He told Parliament that Mitsui and Co. was not in the list of nine companies that bid for the switchboard contract in an open tender advertised on Jan 18, 1991 and closed on April 23, 1991, giving Members of Parliament, the media and the nation the immediate conclusion that there was grave "hanky panky" Telekom or Finance Ministry when a company which did not take part in an open tender exercise could still be awarded the contract through the backdoor.
This was why my first reaction yesterday was to demand to know why Leo Moggie had withheld information from Parliament as to why Mitsui, which allegedly paid RM10.6 million in kickbacks to Telekom Malaysia, was awarded the Telekom switchboard contract although it was not among the nine companies which took part in the open tender.
I also wanted Moggie to make a more fulsome and frank statement on the Telekom switchboard contract, such as the identity of the nine companies which took part in the open tender, their respective quotations, how Mitsui came into the picture and details of its bid.
In an apparent immediate response to my media statement yesterday, Moggie called a media conference to clarify that Mitsui and Co. was never awarded the switchboard contract, later telling reporters at the Parliament lobby that everything appeared to be normal with the deal "on the surface".
He said: "The company did not even bid for it, so the question of awarding the contract to it does not arise. Mitsui is not even a manufacturer of switchboards."
How could Moggie make such a monumental blunder as to be so ecnomical with his explanation and accounting to Parliament as to give MPs, the media and the nation the impression that Mitsui had been awarded the switchboard contract although it was not one of the nine companies which participated in the open tender, when what he meant was the simple and straightforward statement that Mitsui and Co. was never awarded the switchboard contract as alleged in the Asahi Shimbun allegation.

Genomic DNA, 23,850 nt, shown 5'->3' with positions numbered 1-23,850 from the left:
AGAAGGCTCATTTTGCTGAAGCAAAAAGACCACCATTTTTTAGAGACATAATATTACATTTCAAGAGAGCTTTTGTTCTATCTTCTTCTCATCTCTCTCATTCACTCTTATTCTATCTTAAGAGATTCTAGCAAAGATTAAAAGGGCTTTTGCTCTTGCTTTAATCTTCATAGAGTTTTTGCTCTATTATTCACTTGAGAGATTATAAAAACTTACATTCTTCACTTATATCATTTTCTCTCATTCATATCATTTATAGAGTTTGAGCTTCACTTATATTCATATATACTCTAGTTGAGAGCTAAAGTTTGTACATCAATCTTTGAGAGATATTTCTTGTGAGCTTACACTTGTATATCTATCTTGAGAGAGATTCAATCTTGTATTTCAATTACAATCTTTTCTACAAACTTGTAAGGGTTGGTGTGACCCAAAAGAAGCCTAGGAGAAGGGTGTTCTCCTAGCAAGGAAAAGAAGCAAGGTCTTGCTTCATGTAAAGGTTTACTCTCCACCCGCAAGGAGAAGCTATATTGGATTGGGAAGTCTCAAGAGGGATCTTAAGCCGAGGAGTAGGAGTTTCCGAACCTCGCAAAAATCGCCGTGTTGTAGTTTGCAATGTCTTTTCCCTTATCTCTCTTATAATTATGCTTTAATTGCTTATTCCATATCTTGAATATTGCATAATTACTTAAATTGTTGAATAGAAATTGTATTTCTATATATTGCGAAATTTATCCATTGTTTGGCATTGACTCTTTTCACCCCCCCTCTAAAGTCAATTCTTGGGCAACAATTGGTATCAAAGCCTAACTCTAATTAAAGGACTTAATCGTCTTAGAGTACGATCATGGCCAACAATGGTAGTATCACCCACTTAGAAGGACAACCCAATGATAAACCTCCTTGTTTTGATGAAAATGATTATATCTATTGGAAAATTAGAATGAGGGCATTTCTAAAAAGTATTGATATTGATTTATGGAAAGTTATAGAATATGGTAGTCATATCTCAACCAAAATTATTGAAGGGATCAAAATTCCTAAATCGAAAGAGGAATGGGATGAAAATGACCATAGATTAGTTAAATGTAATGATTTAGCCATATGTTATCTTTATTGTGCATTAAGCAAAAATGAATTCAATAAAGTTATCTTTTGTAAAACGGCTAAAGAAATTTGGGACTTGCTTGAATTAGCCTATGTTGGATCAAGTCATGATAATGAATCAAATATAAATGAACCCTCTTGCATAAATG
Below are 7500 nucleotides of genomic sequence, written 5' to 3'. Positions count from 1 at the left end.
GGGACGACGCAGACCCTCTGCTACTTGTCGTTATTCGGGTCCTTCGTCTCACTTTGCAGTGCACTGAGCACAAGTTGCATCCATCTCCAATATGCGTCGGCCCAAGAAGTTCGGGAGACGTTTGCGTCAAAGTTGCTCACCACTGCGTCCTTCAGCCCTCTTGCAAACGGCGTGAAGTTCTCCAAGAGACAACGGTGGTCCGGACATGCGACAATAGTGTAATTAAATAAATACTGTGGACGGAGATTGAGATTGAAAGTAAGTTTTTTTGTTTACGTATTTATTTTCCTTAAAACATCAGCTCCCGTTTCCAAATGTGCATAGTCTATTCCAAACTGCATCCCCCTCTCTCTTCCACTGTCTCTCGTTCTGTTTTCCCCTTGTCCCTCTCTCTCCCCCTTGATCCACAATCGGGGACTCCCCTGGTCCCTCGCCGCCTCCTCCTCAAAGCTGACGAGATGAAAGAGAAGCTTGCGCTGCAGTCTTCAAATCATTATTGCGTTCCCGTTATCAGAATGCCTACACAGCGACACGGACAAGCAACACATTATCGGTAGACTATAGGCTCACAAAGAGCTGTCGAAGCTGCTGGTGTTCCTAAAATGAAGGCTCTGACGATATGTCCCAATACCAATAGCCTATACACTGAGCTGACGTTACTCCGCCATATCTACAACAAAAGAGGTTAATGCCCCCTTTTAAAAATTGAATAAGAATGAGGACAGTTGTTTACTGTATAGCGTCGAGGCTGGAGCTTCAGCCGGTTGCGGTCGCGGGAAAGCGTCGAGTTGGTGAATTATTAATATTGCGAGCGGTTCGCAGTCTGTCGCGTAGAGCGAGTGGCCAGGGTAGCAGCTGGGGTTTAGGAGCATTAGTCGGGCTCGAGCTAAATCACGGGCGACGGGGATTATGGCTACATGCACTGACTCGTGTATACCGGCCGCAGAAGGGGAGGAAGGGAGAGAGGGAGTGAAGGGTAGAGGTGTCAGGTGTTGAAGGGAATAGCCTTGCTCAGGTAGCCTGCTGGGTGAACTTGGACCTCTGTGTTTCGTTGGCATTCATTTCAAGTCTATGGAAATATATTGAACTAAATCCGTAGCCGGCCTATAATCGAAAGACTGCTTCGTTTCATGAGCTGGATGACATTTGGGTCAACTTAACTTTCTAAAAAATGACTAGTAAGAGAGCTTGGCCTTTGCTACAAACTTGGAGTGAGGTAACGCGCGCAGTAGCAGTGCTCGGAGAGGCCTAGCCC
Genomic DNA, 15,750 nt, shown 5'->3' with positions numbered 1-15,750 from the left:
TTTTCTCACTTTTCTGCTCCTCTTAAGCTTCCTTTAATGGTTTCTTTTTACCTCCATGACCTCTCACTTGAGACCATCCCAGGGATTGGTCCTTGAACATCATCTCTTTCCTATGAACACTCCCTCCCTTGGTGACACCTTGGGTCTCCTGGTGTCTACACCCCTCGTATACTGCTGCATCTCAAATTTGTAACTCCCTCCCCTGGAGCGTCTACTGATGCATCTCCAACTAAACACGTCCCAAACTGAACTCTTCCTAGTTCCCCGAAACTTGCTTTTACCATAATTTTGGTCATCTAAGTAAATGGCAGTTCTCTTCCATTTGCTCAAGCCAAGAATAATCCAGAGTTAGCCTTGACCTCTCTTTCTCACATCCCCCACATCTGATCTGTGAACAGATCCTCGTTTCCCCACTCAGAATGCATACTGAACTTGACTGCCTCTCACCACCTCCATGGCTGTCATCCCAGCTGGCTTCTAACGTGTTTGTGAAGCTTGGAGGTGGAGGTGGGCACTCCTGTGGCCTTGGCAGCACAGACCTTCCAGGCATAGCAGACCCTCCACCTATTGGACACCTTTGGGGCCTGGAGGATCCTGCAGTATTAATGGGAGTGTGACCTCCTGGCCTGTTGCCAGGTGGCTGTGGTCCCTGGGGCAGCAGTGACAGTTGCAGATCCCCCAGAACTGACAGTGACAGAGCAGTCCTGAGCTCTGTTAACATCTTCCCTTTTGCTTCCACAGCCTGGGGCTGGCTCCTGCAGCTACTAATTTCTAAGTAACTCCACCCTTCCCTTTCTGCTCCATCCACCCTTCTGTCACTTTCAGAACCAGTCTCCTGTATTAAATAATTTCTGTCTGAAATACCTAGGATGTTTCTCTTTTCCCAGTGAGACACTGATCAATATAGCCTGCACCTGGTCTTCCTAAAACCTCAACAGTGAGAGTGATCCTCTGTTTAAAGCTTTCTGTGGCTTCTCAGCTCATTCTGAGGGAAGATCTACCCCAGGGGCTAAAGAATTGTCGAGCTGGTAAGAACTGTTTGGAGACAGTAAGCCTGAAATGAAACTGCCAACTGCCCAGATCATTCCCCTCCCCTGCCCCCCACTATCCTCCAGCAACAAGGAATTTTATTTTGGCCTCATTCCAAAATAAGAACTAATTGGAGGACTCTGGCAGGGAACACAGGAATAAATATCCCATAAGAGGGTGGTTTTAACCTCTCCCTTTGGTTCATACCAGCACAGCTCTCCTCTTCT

The reason why nobody thought about the second possibility of Moggie’s cryptic explanation was obvious - that if Mitsui was never involved in any manner in the switchboard contract, then the Asahi Shimbun allegation of RM10.6 million kickbacks to Telekom Malaysia could never stand, and Moggie would have come out with a direct denial of the allegation and there would be no need for the Anti-Corruption Agency (ACA) to waste its time to conduct any investigation or Telekom Malaysia to conduct its own internal investigation into the allegation.
I am amazed that a senior Cabinet Minister like Leo Moggie, who is the second-longest serving Minister with 22 years’ experience after the Prime Minister, could make such a colossal bungle and blunder in Parliament.
Moggie had either wanted to mislead Parliament on the issue with his cryptic explanation or at best extremely careless in giving information on the allegation of the RM10.6 million Mitsui kickbacks to Telekom Malaysia, and his parliamentary bungle and blunder is a classic example as to how a Minister or Deputy Minister should not respond to MPs’ demands for accountability on controversial issues.